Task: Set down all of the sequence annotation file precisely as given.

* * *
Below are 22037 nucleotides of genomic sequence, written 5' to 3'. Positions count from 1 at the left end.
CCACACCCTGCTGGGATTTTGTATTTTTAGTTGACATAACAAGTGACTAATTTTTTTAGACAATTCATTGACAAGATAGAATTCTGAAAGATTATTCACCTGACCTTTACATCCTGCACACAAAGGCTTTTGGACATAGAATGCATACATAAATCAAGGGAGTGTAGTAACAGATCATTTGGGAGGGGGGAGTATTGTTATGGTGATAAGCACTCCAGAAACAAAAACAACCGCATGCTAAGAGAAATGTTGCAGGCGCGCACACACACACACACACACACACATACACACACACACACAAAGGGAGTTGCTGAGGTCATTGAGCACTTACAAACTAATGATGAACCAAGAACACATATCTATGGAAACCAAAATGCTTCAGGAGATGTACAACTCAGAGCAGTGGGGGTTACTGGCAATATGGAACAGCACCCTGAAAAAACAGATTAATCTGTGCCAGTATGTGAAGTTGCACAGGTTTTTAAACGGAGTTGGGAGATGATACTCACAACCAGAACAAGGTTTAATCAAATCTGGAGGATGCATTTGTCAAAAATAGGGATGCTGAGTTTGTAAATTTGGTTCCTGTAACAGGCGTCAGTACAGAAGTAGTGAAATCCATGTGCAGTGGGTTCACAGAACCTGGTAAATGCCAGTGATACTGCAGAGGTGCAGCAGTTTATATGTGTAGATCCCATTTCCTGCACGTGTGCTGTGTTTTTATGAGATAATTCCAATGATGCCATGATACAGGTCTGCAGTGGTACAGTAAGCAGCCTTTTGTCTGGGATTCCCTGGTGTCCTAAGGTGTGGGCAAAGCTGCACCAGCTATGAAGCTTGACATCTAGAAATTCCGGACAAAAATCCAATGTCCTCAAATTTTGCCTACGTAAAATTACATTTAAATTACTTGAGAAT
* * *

Below are 22037 nucleotides of genomic sequence, written 5' to 3'. Positions count from 1 at the left end.
CCACACCCTGCTGGGATTTTGTATTTTTAGTTGACATAACAAGTGACTAATTTTTTTAGACAATTCATTGACAAGATAGAATTCTGAAAGATTATTCACCTGACCTTTACATCCTGCACACAAAGGCTTTTGGACATAGAATGCATACATAAATCAAGGGAGTGTAGTAACAGATCATTTGGGAGGGGGGAGTATTGTTATGGTGATAAGCACTCCAGAAACAAAAACAACCGCATGCTAAGAGAAATGTTGCAGGCGCGCACACACACACACACACACACACATACACACACACACACAAAGGGAGTTGCTGAGGTCATTGAGCACTTACAAACTAATGATGAACCAAGAACACATATCTATGGAAACCAAAATGCTTCAGGAGATGTACAACTCAGAGCAGTGGGGGTTACTGGCAATATGGAACAGCACCCTGAAAAAACAGATTAATCTGTGCCAGTATGTGAAGTTGCACAGGTTTTTAAACGGAGTTGGGAGATGATACTCACAACCAGAACAAGGTTTAATCAAATCTGGAGGATGCATTTGTCAAAAATAGGGATGCTGAGTTTGTAAATTTGGTTCCTGTAACAGGCGTCAGTACAGAAGTAGTGAAATCCATGTGCAGTGGGTTCACAGAACCTGGTAAATGCCAGTGATACTGCAGAGGTGCAGCAGTTTATATGTGTAGATCCCATTTCCTGCACGTGTGCTGTGTTTTTATGAGATAATTCCAATGATGCCATGATACAGGTCTGCAGTGGTACAGTAAGCAGCCTTTTGTCTGGGATTCCCTGGTGTCCTAAGGTGTGGGCAAAGCTGCACCAGCTATGAAGCTTGACATCTAGAAATTCCGGACAAAAATCCAATGTCCTCAAATTTTGCCTACGTAAAATTACATTTAAATTACTTGAGAAT